Accurate, scientific testing of concrete and other construction materials has enabled massive advances in civil engineering in recent decades. Far from being just a low-tech solution for small-scale projects and domestic builders, concrete features in some of the most exciting architectural projects around the world.
All this is due to our ability to study and measure the properties of concrete using standardised, scientific measurement systems.
As the predominant building material in most modern towns and cities, concrete would seem to be a product of the industrial age, and indeed, the first modern concrete dates back to the nineteenth century, with the invention of Portland cement by English inventor Joseph Aspdin, in 1824.
Reinforced concrete, as we know it today, was invented by a Parisian gardener, Joseph Monier, who received a patent for his invention in 1867. He used steel mesh to reinforce his concrete pots, and steel is the major reinforcing material used to this day.
We can go back a little further, to 1756, to find British engineer John Smeaton’s first ‘modern’ concrete, which included pebbles as a coarse aggregate and powered brick, but with a lime cement. However, the Romans had a form of concrete and combinations of crushed lime, clay and various aggregates have been utilized in many civilizations across the centuries and around the world, including ancient Egypt, who used lime and gypsum, and Babylon, where clay was used instead of lime.
Reinforcing of a plastic or semi-liquid building material is not a modern idea, either. For centuries, builders have used straw, hair and other fibres to add tensile strength to different types of building materials, from clay daub to lime-based cements.
Earnest L. Ransom patented a reinforcing system using twisted rods rather than mesh in 1884. This twisting improves the adhesion between concrete and steel, which greatly increases tensile strength.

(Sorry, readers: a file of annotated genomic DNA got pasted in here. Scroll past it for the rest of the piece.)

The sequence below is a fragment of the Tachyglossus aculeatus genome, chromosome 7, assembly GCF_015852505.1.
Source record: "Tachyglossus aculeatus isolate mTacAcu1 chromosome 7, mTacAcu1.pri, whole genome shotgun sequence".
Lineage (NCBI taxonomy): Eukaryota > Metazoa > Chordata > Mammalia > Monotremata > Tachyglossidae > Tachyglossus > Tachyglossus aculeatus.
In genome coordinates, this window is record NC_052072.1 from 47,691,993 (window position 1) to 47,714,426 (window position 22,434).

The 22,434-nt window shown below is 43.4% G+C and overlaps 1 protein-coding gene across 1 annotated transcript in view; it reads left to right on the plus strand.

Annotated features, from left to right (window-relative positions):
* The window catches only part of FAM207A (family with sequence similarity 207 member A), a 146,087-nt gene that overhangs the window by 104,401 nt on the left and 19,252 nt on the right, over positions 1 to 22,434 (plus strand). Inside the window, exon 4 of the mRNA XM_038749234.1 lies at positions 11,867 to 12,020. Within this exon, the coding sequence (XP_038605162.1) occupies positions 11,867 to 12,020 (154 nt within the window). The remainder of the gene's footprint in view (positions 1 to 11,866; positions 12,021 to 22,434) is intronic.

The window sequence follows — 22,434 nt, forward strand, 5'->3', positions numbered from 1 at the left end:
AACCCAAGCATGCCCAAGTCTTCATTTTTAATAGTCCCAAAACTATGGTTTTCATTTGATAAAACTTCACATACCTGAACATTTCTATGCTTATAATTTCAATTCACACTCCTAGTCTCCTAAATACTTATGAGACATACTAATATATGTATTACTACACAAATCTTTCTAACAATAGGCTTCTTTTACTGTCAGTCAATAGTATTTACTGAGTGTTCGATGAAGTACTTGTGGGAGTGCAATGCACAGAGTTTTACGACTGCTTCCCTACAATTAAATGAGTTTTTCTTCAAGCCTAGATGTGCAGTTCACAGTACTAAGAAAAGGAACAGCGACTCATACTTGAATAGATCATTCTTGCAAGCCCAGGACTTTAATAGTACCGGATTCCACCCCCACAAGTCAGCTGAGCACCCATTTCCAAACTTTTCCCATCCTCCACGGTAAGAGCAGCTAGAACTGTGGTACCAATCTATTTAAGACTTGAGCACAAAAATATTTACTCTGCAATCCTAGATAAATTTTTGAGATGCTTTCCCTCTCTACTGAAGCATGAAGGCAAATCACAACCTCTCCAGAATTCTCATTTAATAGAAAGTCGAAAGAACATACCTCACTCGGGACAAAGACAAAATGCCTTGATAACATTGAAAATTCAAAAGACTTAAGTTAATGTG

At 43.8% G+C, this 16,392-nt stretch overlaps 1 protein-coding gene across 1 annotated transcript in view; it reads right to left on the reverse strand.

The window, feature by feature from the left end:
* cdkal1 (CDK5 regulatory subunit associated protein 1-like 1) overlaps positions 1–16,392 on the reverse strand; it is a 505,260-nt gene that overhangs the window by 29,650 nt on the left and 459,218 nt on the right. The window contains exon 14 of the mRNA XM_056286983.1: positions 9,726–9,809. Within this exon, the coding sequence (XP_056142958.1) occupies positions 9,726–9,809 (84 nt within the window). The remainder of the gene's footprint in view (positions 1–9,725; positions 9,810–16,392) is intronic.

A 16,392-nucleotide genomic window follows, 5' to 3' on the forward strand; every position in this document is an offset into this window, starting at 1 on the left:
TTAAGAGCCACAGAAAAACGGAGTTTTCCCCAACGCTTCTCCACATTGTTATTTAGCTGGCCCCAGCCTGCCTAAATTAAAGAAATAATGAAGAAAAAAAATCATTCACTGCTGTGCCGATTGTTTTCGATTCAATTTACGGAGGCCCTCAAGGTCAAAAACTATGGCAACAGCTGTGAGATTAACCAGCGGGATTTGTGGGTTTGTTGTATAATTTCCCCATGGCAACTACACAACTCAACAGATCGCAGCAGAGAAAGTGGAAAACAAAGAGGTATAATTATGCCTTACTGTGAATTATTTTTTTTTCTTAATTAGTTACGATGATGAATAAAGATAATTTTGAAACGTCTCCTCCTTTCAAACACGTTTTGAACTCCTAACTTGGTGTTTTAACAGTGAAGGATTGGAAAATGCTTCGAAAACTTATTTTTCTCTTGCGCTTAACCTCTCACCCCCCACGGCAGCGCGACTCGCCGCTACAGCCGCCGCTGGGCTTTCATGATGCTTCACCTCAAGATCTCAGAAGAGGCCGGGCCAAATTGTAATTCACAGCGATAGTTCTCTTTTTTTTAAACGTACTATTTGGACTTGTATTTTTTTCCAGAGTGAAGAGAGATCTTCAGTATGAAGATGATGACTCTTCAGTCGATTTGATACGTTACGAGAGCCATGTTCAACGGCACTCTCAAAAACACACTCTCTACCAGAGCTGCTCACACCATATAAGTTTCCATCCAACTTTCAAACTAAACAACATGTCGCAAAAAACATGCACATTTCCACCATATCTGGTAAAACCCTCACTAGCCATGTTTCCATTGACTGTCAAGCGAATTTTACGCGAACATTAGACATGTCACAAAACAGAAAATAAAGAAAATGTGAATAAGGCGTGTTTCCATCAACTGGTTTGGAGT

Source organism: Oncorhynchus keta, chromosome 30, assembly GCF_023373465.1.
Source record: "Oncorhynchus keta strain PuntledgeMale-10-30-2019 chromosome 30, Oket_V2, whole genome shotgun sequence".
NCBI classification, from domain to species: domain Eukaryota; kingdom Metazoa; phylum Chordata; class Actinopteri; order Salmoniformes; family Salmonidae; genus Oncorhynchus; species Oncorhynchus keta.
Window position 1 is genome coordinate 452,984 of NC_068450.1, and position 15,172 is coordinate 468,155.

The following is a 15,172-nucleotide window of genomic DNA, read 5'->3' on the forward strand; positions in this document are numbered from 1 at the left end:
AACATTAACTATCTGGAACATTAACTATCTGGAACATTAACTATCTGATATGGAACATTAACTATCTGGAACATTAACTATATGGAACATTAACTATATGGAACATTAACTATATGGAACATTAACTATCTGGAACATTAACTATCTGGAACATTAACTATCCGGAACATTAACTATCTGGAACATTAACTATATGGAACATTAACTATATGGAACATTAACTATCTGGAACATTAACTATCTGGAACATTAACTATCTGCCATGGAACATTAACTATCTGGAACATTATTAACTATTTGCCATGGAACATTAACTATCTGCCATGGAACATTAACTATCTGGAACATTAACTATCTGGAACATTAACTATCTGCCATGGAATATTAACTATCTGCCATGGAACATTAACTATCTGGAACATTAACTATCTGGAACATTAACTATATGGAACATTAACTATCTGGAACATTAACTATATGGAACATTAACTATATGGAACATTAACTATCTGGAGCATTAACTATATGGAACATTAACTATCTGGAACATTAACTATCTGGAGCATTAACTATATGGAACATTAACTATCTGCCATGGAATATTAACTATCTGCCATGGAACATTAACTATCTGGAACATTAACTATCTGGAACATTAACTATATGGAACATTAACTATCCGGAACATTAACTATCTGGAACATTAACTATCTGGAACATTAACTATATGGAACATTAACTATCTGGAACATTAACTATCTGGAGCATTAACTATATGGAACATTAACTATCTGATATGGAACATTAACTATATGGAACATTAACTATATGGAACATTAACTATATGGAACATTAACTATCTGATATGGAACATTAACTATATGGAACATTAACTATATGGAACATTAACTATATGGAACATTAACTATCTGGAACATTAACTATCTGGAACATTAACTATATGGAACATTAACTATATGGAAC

This reinforcement is needed under any circumstances where tension is likely to occur, even in modern high-quality concretes, since these materials have a very high compressive strength but relatively low tensile strength, and combining these two superb materials gave us a building material second to none.
However, pre-stressed concrete (where the steel rods are held in tension while the concrete mix is setting) is a more modern invention, being invented only in 1928. A pre-stressed concrete beam will have a slight curve to it, and will effectively support its own weight without strain and without developing the hairline cracks in its lower surface that an unstressed beam will inevitably develop.
Thanks to precision engineering and the application of science and technology, the qualities of every concrete component can be modelled and predicted, and architects and engineers can use these components with confidence.
Furthermore, with the advent of accurate testing equipment, and the industrial production of consistent raw materials, we can now predict exactly how concrete will behave under almost all circumstances, from extremely high temperatures to very low ones, and from a dry environment to a submarine one.
It’s this ability to test and predict the characteristics of concrete that enables engineers and architects to push the boundaries of concrete construction and transform city skylines around the world, as well as creating industrial facilities and civil engineering projects in a fraction of the time, and with far less risk of mishap or disaster, than was possible just a few decades ago.